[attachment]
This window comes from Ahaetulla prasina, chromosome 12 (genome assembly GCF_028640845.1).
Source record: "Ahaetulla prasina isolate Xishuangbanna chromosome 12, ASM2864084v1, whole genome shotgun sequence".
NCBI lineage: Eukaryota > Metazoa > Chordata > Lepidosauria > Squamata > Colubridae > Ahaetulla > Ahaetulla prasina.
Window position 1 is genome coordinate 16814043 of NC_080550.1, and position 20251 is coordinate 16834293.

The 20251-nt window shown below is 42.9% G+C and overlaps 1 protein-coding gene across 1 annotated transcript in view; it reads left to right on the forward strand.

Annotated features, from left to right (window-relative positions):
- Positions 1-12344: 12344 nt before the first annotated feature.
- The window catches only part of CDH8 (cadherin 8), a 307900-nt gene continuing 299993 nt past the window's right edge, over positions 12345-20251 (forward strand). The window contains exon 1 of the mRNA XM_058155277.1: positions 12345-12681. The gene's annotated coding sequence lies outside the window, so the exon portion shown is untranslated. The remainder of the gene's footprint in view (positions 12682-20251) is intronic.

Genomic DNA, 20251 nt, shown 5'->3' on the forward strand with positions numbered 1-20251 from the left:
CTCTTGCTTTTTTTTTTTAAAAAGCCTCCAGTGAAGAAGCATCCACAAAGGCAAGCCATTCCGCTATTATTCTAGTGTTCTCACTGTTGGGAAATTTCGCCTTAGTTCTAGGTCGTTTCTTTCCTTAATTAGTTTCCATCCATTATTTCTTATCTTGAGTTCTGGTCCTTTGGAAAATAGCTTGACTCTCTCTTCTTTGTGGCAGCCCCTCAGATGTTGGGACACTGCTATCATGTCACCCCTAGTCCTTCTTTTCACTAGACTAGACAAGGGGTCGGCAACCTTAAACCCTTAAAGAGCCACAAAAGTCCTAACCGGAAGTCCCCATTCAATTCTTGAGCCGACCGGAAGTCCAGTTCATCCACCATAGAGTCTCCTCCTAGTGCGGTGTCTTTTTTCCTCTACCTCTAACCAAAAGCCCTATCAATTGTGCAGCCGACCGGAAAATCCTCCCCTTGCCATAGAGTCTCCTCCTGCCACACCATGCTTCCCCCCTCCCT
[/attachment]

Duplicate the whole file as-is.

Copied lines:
This window comes from Ahaetulla prasina, chromosome 12 (genome assembly GCF_028640845.1).
Source record: "Ahaetulla prasina isolate Xishuangbanna chromosome 12, ASM2864084v1, whole genome shotgun sequence".
NCBI lineage: Eukaryota > Metazoa > Chordata > Lepidosauria > Squamata > Colubridae > Ahaetulla > Ahaetulla prasina.
Window position 1 is genome coordinate 16814043 of NC_080550.1, and position 20251 is coordinate 16834293.

The 20251-nt window shown below is 42.9% G+C and overlaps 1 protein-coding gene across 1 annotated transcript in view; it reads left to right on the forward strand.

Annotated features, from left to right (window-relative positions):
- Positions 1-12344: 12344 nt before the first annotated feature.
- The window catches only part of CDH8 (cadherin 8), a 307900-nt gene continuing 299993 nt past the window's right edge, over positions 12345-20251 (forward strand). The window contains exon 1 of the mRNA XM_058155277.1: positions 12345-12681. The gene's annotated coding sequence lies outside the window, so the exon portion shown is untranslated. The remainder of the gene's footprint in view (positions 12682-20251) is intronic.

Genomic DNA, 20251 nt, shown 5'->3' on the forward strand with positions numbered 1-20251 from the left:
CTCTTGCTTTTTTTTTTTAAAAAGCCTCCAGTGAAGAAGCATCCACAAAGGCAAGCCATTCCGCTATTATTCTAGTGTTCTCACTGTTGGGAAATTTCGCCTTAGTTCTAGGTCGTTTCTTTCCTTAATTAGTTTCCATCCATTATTTCTTATCTTGAGTTCTGGTCCTTTGGAAAATAGCTTGACTCTCTCTTCTTTGTGGCAGCCCCTCAGATGTTGGGACACTGCTATCATGTCACCCCTAGTCCTTCTTTTCACTAGACTAGACAAGGGGTCGGCAACCTTAAACCCTTAAAGAGCCACAAAAGTCCTAACCGGAAGTCCCCATTCAATTCTTGAGCCGACCGGAAGTCCAGTTCATCCACCATAGAGTCTCCTCCTAGTGCGGTGTCTTTTTTCCTCTACCTCTAACCAAAAGCCCTATCAATTGTGCAGCCGACCGGAAAATCCTCCCCTTGCCATAGAGTCTCCTCCTGCCACACCATGCTTCCCCCCTCCCT